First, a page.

Poverty, misfortune, and distress are, in the eyes of some, great crimes. Every species of accusation is made against a man who becomes poor; but of the rising, rich, and fortunate, how lavish are the praises of men! And these days are not different in that respect than those of old. A rich man's wife is just as apt to depise him, should he fall into poverty in these days, as Job's wife was in her day. What matters his religion when he can no longer do by her as he used to do? She will, if not herself a good woman, a true Christian, and a faithful wife, be very apt to say-"Dost thou still retain thine integrity? Curse God and die." But what was the reply the faithful Job made to her?

"Thou speakest

What! shall

as one of the foolish women speaketh. we receive good at the hands of God and shall we not receive evil?" "In all this did not Job sin foolishly?" And I would from this example warn all men that they do the like. True wisdom is to be prepared against those unforeseen changes which in

this life are the common lot of all men.

We see

them incessantly in the world, until it becomes proverbial among us-"There's a change in that family!" I dare say we can all remember, even in the space of our own observation, great men reduced and little men exalted-s -some made rich, others made poor; and Scripture tells us such is the Lord's doing that "He maketh rich and maketh poor: He lifteth up and bringeth low"-even the beggar from the dunghill or the shepherd from the sheepfold, to set him among princes and to make him inherit the throne of glory; and also pulls down the proud Nebuchadnezzar from his kingdom to herd with the cattle of the field and to eat grass like the ox; and can we any of us tell what may be our own future lot? In the day of your prosperity, my friends, be not proud nor forget the poor: forget not that they are your own flesh and blood, and despise not their petitions, so in the day of your adversity you shall rejoice: yes, you shall have a sweet consolation and be comforted and exalted, as Job was, in your latter end. It is a blessed thing to be poor-yes, poor in spirit as well as in poverty. I say it is a blessed thing, provided you remember Him who for our sakes left the riches in heaven to become poor on earth.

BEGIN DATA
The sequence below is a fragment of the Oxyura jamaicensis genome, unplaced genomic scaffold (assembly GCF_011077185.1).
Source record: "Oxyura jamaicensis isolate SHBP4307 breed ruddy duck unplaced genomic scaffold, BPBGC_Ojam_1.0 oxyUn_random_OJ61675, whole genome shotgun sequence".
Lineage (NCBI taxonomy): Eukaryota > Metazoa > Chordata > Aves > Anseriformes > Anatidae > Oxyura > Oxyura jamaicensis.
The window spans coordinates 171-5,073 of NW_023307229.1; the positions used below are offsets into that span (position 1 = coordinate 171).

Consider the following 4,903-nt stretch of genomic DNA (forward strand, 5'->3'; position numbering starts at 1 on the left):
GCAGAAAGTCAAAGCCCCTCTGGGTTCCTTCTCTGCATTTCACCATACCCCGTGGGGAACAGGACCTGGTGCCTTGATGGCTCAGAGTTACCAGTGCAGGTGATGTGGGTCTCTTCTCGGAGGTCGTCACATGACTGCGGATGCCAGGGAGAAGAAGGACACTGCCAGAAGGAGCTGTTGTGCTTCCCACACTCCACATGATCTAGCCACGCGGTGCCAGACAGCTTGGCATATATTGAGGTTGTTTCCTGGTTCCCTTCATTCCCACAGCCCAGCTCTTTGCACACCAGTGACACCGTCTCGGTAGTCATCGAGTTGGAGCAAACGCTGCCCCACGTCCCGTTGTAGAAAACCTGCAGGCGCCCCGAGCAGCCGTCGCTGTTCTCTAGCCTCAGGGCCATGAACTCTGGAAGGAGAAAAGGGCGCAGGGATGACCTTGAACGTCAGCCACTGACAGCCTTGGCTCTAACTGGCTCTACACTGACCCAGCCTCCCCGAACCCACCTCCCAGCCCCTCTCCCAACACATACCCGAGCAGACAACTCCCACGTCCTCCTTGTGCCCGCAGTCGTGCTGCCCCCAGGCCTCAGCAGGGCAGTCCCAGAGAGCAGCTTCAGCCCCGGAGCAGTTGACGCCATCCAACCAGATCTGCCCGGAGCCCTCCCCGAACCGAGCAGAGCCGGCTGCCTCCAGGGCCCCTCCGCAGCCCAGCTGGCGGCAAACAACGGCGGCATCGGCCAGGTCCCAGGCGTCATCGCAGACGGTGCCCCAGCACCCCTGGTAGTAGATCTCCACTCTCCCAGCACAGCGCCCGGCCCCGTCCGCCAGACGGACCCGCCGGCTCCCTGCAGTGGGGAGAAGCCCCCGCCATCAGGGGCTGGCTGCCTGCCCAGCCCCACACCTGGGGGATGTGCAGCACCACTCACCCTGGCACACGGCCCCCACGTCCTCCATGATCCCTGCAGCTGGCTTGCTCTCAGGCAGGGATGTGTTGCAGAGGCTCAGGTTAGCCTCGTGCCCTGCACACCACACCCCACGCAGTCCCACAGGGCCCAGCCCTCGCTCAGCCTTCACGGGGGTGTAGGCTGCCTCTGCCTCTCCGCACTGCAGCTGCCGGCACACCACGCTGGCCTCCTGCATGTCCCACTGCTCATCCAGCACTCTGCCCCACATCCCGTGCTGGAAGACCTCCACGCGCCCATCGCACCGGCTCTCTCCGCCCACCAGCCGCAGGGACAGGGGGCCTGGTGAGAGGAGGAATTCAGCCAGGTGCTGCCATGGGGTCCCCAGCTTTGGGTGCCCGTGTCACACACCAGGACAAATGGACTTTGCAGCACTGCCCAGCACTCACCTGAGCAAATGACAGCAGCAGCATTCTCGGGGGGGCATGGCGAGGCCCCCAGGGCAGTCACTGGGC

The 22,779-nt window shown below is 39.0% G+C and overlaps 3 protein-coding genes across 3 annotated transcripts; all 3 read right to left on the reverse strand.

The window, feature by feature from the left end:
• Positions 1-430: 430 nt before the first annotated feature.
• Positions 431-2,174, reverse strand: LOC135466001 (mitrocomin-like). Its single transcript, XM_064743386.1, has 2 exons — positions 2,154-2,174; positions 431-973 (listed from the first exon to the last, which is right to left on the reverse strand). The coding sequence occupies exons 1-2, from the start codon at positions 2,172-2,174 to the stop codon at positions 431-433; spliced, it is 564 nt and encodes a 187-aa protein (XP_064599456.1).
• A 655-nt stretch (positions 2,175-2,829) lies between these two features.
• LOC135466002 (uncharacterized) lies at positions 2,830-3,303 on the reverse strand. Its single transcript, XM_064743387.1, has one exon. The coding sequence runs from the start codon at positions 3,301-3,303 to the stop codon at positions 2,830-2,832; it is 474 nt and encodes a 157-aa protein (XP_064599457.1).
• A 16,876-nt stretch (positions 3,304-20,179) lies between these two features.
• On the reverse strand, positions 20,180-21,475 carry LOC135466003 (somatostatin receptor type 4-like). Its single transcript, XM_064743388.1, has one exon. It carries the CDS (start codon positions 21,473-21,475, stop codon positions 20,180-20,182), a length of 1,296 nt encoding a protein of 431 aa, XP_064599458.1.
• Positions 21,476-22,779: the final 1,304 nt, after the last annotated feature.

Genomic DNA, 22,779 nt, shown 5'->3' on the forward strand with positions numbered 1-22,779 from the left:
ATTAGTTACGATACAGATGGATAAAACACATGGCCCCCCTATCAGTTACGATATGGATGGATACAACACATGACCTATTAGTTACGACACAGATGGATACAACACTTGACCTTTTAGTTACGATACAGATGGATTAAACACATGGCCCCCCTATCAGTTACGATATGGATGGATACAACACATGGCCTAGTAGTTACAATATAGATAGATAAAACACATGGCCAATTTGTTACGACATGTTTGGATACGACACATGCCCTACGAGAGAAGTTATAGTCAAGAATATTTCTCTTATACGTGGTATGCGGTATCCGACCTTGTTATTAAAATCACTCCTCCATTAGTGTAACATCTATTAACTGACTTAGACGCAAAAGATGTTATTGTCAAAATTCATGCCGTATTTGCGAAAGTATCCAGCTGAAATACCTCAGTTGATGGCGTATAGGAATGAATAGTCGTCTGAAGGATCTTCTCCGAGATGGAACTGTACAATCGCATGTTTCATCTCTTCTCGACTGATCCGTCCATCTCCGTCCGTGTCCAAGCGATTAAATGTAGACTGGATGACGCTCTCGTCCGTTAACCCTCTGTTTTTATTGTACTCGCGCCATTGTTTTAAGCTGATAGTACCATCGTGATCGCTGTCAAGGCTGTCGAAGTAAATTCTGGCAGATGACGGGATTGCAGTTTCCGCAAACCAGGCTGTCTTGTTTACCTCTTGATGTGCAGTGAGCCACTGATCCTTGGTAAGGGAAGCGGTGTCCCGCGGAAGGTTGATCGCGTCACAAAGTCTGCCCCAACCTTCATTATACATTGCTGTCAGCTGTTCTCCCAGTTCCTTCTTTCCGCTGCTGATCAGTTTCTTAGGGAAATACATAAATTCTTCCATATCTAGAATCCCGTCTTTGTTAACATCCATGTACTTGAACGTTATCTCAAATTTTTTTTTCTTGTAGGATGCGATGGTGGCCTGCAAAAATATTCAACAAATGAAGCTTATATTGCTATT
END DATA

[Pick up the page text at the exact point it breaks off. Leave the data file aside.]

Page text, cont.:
I say not that it is a blessed thing to be idle, lazy, discontented, grumbling against our betters, envious of their riches, and stirred up with hatred against them, for this is anything but a blessed state; but to be poor and industrious, to be conscious that what God bestows is best for us-this, I say, is a blessed state." Shall we receive good at the hands of God and shall we not receive evil?" Evil comes not

from God, though He may permit the enemy of mankind to afflict us on purpose to try our faith. God is the author of good only and does not willingly afflict any of us; but, should the evil days come and the years draw on in which the disappointments of life are apt to make you fretful, oh, do not despair!-do not in your heart curse the Author of all good as if He were the cause of your calamity, but preserve the integrity of your faith in Christ Jesus your Lord.

In the days of youth, buoyant with the expectations of life, we are but too apt to forget that those advanced in years beyond our own have tasted of the bitter cup of misery, and found by experience the vanity of all things under the sun. We are but too apt to think their advice censorious, and to treat their admonitions with cool disregard; but the days will come when you will all be made to experience the same in your own lives, be you in what condition you may. "Sufficient unto the day is the evil thereof." O, let us all strive to do what good we can whilst we live on the face of the earth; for soon will the archangel's trumpet sound, and we none of us then can any longer work our work of probationary righteousness. Whilst it is called today, let us bless the Lord our God, and serve Him with all our hearts, our souls, and minds, doing the will of God from the heart, for the night cometh in which no man can work. Prosperity we cannot long enjoy death will come and level all distinctions. It will then be the use or the abuse we have made of our temporal things which shall turn to our account. Riches shall profit nothing in the days of wrath; but righteousness alone delivereth from